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EU identifies first five ‘promising’ COVID-19 drugs as part of therapeutics strategy

The five therapeutic candidates include a repurposed arthritis med and monoclonal antibodies

The European Commission (EC) has identified the first five drug candidates as part of a new strategy to select the preferred treatments for COVID-19 in the EU.

Among the five therapeutic candidates identified are Eli Lilly’s repurposed arthritis medicine Olumiant (baricitinib) and investigational antibody drugs for early-stage COVID-19.

This includes Lilly’s bamlanivimab and etesevimab combination, Roche and Regeneron’s REGEN-COV (casirivimab and imdevimab), Celltrion’s regdanivimab and GlaxoSmithKline/Vir Biotech’s sotrovimab.

The European Medicines Agency (EMA) is currently assessing an application for the extension of a marketing authorisation for Olumiant for COVID-19.

The four monoclonal antibodies selected for the EC’s COVID-19 Therapeutics Strategy are also currently being assessed under the EMA’s rolling review pathway.

“Today we are taking the first step towards a broad portfolio of therapeutics to treat COVID-19. While vaccination is progressing at increasing speed, the virus will not disappear and patients will need safe and effective treatments to reduce the burden of COVID-19,” said Stella Kyriakides, the EU Commissioner for Health and Food Safety.

“Our goal is clear, we aim to identify more front-runner candidates under development and authorise at least three new therapeutics by the end of the year. This is the European Health Union in action,” she added.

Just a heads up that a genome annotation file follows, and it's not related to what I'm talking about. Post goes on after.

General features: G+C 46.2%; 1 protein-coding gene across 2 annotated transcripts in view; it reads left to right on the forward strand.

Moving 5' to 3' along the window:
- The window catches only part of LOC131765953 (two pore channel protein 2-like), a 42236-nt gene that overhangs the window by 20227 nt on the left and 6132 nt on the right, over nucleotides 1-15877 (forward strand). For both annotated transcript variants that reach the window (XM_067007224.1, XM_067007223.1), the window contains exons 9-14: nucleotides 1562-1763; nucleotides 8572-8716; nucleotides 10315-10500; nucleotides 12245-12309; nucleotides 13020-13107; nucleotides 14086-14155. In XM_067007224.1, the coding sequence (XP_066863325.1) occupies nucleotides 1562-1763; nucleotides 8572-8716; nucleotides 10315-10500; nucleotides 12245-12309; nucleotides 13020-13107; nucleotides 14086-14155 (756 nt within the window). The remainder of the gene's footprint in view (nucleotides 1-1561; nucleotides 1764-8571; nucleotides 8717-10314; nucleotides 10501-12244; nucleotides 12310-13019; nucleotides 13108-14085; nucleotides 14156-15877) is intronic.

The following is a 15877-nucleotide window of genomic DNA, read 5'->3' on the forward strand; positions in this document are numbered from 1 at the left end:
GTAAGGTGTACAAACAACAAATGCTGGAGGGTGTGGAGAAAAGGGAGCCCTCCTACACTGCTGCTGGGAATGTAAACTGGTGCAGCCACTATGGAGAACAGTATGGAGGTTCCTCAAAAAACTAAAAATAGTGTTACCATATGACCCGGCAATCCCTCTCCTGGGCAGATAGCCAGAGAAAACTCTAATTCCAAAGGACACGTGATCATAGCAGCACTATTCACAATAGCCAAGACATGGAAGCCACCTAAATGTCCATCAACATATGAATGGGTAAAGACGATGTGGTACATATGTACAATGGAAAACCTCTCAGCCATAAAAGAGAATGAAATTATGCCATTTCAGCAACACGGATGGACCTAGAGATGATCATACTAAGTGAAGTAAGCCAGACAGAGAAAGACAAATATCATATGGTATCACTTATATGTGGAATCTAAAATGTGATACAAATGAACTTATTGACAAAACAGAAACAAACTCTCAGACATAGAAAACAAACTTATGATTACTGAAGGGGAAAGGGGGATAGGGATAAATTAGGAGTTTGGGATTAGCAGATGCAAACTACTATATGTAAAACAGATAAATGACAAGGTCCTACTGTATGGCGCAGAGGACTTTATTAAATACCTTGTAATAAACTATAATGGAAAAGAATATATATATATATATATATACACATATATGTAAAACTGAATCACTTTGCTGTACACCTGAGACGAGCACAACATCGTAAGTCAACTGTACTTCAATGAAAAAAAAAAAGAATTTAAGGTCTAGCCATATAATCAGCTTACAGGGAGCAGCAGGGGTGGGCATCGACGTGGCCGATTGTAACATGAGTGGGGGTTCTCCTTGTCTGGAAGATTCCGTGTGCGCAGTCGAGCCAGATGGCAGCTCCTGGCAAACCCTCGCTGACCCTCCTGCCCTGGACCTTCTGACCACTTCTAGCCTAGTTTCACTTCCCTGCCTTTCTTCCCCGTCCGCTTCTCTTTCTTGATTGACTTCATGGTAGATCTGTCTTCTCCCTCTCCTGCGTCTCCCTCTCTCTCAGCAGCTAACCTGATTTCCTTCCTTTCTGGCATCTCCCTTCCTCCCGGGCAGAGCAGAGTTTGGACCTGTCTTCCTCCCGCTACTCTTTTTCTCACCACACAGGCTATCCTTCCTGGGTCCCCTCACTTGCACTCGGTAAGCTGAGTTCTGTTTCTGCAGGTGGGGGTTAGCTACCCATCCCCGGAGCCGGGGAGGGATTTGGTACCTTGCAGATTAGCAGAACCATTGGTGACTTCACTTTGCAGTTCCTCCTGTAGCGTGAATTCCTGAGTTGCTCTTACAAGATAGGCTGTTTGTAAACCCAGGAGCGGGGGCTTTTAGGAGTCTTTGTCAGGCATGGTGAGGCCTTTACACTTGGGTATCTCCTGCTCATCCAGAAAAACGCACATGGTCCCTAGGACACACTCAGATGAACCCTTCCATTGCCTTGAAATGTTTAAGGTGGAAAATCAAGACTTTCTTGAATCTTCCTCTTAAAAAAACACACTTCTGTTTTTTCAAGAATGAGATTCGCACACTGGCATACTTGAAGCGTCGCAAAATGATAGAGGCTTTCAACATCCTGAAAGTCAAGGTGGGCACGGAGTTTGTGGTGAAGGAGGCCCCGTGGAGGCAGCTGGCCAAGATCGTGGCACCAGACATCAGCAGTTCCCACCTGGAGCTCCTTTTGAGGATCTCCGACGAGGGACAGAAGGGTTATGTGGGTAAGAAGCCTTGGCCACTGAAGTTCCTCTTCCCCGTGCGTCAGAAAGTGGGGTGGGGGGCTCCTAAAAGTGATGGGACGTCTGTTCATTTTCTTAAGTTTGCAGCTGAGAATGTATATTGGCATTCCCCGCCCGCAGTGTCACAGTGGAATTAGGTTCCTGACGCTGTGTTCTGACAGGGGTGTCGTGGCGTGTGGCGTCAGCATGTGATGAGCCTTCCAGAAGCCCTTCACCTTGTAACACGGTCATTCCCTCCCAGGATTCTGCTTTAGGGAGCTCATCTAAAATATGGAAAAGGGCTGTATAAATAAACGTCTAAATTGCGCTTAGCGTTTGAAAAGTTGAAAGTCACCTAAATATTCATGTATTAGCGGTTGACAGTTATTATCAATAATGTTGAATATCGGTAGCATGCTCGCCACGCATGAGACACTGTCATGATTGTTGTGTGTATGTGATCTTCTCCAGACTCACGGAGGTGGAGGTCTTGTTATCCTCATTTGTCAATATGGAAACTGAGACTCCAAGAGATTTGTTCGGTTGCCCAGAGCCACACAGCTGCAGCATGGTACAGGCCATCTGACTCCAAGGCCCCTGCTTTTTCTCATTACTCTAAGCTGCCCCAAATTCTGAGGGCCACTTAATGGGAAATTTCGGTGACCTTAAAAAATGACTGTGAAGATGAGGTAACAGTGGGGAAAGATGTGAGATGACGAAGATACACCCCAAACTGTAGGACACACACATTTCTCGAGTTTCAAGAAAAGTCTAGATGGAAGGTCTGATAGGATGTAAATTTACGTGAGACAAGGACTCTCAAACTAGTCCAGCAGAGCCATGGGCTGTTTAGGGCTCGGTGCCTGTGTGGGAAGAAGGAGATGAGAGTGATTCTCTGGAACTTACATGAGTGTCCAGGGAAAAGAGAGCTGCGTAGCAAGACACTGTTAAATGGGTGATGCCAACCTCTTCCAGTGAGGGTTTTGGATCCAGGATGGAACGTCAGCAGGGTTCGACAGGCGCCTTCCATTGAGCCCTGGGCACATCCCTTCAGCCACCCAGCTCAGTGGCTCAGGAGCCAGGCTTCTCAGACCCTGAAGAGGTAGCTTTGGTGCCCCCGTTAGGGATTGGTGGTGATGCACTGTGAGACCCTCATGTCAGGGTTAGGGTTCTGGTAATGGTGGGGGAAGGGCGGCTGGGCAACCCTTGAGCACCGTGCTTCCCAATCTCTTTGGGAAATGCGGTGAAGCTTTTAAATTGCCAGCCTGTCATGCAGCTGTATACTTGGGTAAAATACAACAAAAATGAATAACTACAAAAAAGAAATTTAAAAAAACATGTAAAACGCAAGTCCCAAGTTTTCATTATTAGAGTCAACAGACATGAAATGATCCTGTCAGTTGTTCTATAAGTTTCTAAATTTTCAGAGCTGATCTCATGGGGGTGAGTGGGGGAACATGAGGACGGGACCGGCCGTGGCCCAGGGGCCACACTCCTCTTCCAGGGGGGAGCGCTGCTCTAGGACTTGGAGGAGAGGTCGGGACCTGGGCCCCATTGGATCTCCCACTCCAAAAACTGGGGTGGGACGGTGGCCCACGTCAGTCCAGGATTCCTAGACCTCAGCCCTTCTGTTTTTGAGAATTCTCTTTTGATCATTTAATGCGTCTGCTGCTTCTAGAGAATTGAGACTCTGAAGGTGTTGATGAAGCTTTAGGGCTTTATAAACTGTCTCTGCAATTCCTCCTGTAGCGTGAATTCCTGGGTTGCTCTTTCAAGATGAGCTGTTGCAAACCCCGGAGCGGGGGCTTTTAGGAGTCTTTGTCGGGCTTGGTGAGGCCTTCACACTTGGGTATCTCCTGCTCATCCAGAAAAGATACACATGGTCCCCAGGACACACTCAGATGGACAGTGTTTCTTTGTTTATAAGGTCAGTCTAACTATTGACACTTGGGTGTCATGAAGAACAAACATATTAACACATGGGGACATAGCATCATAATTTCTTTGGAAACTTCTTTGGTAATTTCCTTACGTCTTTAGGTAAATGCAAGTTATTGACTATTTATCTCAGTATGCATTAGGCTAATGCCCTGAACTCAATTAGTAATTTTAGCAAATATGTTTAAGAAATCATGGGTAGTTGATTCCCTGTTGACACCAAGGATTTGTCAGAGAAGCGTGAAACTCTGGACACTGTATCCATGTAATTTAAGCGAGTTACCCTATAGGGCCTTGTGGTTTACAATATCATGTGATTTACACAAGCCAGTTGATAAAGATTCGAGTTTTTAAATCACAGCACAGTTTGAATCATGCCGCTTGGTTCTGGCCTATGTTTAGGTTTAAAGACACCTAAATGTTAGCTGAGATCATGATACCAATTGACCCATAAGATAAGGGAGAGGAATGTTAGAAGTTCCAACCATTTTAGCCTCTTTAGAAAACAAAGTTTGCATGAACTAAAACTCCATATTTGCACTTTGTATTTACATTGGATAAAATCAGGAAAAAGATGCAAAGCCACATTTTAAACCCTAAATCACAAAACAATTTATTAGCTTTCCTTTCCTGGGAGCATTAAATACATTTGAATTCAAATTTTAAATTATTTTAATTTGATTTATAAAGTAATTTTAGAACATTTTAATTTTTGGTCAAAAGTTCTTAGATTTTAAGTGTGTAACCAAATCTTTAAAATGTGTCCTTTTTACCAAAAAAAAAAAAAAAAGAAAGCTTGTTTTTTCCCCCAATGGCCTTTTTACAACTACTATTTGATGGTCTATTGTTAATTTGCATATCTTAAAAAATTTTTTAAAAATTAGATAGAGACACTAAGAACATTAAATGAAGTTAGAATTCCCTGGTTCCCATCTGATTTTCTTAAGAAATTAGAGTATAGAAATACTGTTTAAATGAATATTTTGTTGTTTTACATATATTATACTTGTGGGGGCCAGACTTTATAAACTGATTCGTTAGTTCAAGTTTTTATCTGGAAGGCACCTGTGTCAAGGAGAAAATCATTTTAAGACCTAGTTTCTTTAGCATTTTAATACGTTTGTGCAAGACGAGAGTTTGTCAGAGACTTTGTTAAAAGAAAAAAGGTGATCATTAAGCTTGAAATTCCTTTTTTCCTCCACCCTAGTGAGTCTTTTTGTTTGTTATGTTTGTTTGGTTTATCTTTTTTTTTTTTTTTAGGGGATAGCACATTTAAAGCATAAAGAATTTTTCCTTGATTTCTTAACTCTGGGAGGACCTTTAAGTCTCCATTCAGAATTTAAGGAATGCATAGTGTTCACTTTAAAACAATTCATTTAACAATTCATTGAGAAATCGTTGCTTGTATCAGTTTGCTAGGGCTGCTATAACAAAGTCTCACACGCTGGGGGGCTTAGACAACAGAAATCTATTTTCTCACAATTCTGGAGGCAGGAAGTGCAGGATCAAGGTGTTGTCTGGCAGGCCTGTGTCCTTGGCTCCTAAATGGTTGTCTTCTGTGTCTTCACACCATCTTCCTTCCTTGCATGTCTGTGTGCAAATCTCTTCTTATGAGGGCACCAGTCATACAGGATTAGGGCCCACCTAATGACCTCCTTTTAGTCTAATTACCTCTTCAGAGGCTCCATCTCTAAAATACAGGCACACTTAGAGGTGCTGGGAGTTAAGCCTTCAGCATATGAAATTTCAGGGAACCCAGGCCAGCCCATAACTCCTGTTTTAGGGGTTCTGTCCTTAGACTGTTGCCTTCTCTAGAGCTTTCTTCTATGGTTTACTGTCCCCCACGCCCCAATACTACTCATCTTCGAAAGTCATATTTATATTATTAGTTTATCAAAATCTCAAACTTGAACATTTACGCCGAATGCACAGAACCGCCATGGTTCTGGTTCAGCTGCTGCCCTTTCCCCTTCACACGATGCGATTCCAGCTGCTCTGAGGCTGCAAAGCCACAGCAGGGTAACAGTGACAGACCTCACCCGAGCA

Now that it has identified the first five therapeutics as part of the strategy, the EC has committed to drawing up a portfolio of at least ten potential COVID-19 therapeutics by October 2021.

The expert group selecting the candidates is seeking to identify different types of products to span the different patient populations and stages and severity of COVID-19.

The overarching goal of the EU Strategy on COVID-19 Therapeutics is to build a comprehensive portfolio of medicines and aims to have three new therapeutics available by October 2021 and possibly two more by the end of 2021.

The therapeutics strategy works alongside the EU Vaccines Strategy, which is similarly aiming to authorise safe and effective vaccines for use against COVID-19.

Article by
Lucy Parsons

30th June 2021

From: Research, Regulatory



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